In the meantime, he intends to continue with MWSD's campaign of education, working with OEMs (original equipment manufacturers), the aftermarket and operators to explain what the changes will mean for their truck, bus and coach fleets – and why they matter. "Some axle manufacturers are still allowing the wrong hubs to come into Europe, and not just via the aftermarket," he insists. "And when it comes to emergency or distressed purchases, some people will grab anything they can without considering whether there might be a dangerous mismatch. So, for as long as this continues to happen, we need to keep up the pressure."

Belt and braces approach
Assuming that you are using the right wheels with the right hubs, and that you're adhering to IRTE (Institute of Road Transport Engineers) and/or OEM (original equipment manufacturer) guidance on wheel inspection, maintenance and fixing, you should expect no wheel detachments. However, if you're still concerned, there are additional well-known precautions.

Among the best known devices are Checkpoint's original wheel nut indicator and Disc-Lock's safety wheel nut, each aimed at HGVs and PSVs, and well known by both.
The former are widely acclaimed and have been in use by big names throughout the industry for years, providing easy indication of wheel nut movement for drivers on their daily walk-around checks. A no-brainer.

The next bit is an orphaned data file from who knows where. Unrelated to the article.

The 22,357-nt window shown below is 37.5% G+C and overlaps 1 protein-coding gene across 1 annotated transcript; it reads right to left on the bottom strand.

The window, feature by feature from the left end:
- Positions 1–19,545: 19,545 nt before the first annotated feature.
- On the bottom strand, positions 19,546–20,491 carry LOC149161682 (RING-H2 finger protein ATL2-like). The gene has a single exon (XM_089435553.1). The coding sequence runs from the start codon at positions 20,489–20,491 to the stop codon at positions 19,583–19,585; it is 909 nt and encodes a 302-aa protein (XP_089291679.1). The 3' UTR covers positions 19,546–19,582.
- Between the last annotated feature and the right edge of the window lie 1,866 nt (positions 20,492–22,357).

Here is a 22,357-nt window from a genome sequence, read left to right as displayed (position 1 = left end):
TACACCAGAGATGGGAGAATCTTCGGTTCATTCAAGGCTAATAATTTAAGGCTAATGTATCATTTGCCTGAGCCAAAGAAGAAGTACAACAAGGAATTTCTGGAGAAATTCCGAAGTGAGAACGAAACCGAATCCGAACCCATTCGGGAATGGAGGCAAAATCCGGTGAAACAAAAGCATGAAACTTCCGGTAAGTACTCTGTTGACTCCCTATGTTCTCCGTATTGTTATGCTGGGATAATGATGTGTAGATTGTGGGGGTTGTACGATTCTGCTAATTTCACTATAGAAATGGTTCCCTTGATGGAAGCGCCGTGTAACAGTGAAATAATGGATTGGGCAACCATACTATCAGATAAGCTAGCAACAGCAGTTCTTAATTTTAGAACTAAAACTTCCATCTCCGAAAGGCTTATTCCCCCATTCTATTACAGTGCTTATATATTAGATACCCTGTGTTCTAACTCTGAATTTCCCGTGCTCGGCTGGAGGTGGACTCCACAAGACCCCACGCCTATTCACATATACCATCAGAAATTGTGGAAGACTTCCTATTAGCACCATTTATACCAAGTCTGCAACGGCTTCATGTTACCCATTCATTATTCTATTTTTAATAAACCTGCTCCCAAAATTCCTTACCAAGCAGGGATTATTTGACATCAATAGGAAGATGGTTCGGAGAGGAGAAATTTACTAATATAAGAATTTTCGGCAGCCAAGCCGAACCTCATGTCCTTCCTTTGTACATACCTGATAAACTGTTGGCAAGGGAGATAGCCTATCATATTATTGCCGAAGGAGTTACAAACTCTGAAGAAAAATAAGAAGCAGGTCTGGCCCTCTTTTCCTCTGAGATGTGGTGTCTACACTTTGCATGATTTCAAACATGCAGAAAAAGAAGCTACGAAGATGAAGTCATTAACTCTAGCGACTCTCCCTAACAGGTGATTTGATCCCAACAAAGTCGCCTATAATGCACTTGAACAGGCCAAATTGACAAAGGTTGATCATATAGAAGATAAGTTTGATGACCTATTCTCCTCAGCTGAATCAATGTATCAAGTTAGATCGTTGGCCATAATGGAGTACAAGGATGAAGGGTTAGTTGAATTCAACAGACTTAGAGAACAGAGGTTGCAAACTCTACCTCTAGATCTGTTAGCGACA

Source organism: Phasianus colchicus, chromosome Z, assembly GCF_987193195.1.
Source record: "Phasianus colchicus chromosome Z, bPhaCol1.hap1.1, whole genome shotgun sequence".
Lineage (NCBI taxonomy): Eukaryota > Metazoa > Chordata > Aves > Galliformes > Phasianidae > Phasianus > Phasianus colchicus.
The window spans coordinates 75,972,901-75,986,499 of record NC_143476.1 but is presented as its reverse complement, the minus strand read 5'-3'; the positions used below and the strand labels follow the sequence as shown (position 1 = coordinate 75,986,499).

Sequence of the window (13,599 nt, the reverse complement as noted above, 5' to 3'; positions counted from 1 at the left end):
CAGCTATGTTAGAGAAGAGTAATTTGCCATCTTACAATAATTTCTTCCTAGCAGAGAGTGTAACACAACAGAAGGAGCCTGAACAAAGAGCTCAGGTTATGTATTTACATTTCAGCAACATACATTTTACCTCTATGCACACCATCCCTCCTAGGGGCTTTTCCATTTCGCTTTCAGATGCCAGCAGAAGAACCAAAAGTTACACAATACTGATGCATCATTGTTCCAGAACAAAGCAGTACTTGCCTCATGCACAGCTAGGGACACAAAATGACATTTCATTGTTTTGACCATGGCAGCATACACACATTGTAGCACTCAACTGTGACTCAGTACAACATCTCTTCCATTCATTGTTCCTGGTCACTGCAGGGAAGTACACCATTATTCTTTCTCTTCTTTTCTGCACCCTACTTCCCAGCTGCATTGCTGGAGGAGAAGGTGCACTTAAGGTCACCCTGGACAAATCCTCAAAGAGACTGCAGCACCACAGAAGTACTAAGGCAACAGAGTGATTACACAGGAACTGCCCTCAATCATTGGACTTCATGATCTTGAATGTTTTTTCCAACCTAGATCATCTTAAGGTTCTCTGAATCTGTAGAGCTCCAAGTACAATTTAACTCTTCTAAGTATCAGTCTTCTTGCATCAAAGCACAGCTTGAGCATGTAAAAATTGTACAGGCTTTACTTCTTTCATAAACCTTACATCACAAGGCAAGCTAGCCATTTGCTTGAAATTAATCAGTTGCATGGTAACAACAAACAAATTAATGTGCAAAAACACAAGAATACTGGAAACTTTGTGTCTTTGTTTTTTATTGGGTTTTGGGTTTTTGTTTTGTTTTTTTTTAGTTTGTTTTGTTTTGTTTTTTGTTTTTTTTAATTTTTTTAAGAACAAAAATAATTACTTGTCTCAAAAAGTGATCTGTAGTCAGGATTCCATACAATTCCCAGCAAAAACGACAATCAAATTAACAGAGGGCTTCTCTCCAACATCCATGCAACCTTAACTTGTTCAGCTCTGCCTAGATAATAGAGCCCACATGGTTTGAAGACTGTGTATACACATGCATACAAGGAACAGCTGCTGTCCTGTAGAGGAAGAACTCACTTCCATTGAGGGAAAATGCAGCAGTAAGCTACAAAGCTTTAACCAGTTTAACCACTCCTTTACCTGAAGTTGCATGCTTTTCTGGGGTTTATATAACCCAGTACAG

Meanwhile, Disc-Locks go one further – maintaining wheels secure on their axles. What's more they are quick and easy to fit and remove, and no more expensive than standard wheel nuts. Another no-brainer, particularly given that they are approved by all major axle and trailer manufacturers for spigot-mounted wheel fixings, and already fitted and specified by many leading truck and bus fleets.

As Ernie Dixon, transport consultant and ex-fleet engineer puts it: "I introduced Disc-Locks to the Nynas fleet in 1998 and, in the 17 years since, we have never lost a wheel or had wheel nut or wheel stud issues."
Just one caveat: if a wheel cracks due to incorrect hub fixings, then no matter what wheel security devices you fit, they are likely to fail – especially if locking devices are only fitted to a few studs, as is common practice.

We await with bated breath the arrival of electronic wheel security devices that harness tyre pressure monitoring system technology and detect imminent separation of a wheel from its hub, warning the driver in real time. But even when such devices are introduced, they will be no substitute for good engineering practice.

Brian Tinham

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Related Companies
Checkpoint Safety Ltd
Disc-Lock Europe Ltd
M Wheels Ltd
Maxion Wheels
Society of Operations Engineers